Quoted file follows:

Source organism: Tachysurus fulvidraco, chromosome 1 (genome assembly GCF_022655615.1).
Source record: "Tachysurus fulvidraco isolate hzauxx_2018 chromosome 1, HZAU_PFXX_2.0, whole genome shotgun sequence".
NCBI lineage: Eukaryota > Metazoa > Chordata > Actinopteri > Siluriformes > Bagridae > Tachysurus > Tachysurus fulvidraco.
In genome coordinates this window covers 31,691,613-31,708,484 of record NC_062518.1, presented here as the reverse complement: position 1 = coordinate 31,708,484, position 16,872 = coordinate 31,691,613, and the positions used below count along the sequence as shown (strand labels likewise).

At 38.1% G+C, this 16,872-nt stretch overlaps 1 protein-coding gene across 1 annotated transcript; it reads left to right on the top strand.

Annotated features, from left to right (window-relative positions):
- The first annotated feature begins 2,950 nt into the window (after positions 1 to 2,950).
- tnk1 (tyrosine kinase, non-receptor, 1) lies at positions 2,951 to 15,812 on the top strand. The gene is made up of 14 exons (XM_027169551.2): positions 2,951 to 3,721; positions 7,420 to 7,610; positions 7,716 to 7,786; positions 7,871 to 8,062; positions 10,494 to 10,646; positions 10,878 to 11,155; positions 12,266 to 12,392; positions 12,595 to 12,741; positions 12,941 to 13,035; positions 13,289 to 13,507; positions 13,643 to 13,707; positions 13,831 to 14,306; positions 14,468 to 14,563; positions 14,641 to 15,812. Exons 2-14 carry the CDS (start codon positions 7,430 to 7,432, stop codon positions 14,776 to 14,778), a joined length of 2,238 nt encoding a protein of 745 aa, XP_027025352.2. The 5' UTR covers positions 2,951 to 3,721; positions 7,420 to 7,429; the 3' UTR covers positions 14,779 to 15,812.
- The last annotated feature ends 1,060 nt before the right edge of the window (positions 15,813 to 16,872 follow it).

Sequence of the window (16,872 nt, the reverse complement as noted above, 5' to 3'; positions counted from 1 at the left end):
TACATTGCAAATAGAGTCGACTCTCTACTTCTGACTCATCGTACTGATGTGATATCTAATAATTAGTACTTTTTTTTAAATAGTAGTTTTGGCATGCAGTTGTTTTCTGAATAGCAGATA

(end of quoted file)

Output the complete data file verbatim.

Source organism: Tachysurus fulvidraco, chromosome 1 (genome assembly GCF_022655615.1).
Source record: "Tachysurus fulvidraco isolate hzauxx_2018 chromosome 1, HZAU_PFXX_2.0, whole genome shotgun sequence".
NCBI lineage: Eukaryota > Metazoa > Chordata > Actinopteri > Siluriformes > Bagridae > Tachysurus > Tachysurus fulvidraco.
In genome coordinates this window covers 31,691,613-31,708,484 of record NC_062518.1, presented here as the reverse complement: position 1 = coordinate 31,708,484, position 16,872 = coordinate 31,691,613, and the positions used below count along the sequence as shown (strand labels likewise).

At 38.1% G+C, this 16,872-nt stretch overlaps 1 protein-coding gene across 1 annotated transcript; it reads left to right on the top strand.

Annotated features, from left to right (window-relative positions):
- The first annotated feature begins 2,950 nt into the window (after positions 1 to 2,950).
- tnk1 (tyrosine kinase, non-receptor, 1) lies at positions 2,951 to 15,812 on the top strand. The gene is made up of 14 exons (XM_027169551.2): positions 2,951 to 3,721; positions 7,420 to 7,610; positions 7,716 to 7,786; positions 7,871 to 8,062; positions 10,494 to 10,646; positions 10,878 to 11,155; positions 12,266 to 12,392; positions 12,595 to 12,741; positions 12,941 to 13,035; positions 13,289 to 13,507; positions 13,643 to 13,707; positions 13,831 to 14,306; positions 14,468 to 14,563; positions 14,641 to 15,812. Exons 2-14 carry the CDS (start codon positions 7,430 to 7,432, stop codon positions 14,776 to 14,778), a joined length of 2,238 nt encoding a protein of 745 aa, XP_027025352.2. The 5' UTR covers positions 2,951 to 3,721; positions 7,420 to 7,429; the 3' UTR covers positions 14,779 to 15,812.
- The last annotated feature ends 1,060 nt before the right edge of the window (positions 15,813 to 16,872 follow it).

Sequence of the window (16,872 nt, the reverse complement as noted above, 5' to 3'; positions counted from 1 at the left end):
TACATTGCAAATAGAGTCGACTCTCTACTTCTGACTCATCGTACTGATGTGATATCTAATAATTAGTACTTTTTTTTAAATAGTAGTTTTGGCATGCAGTTGTTTTCTGAATAGCAGATA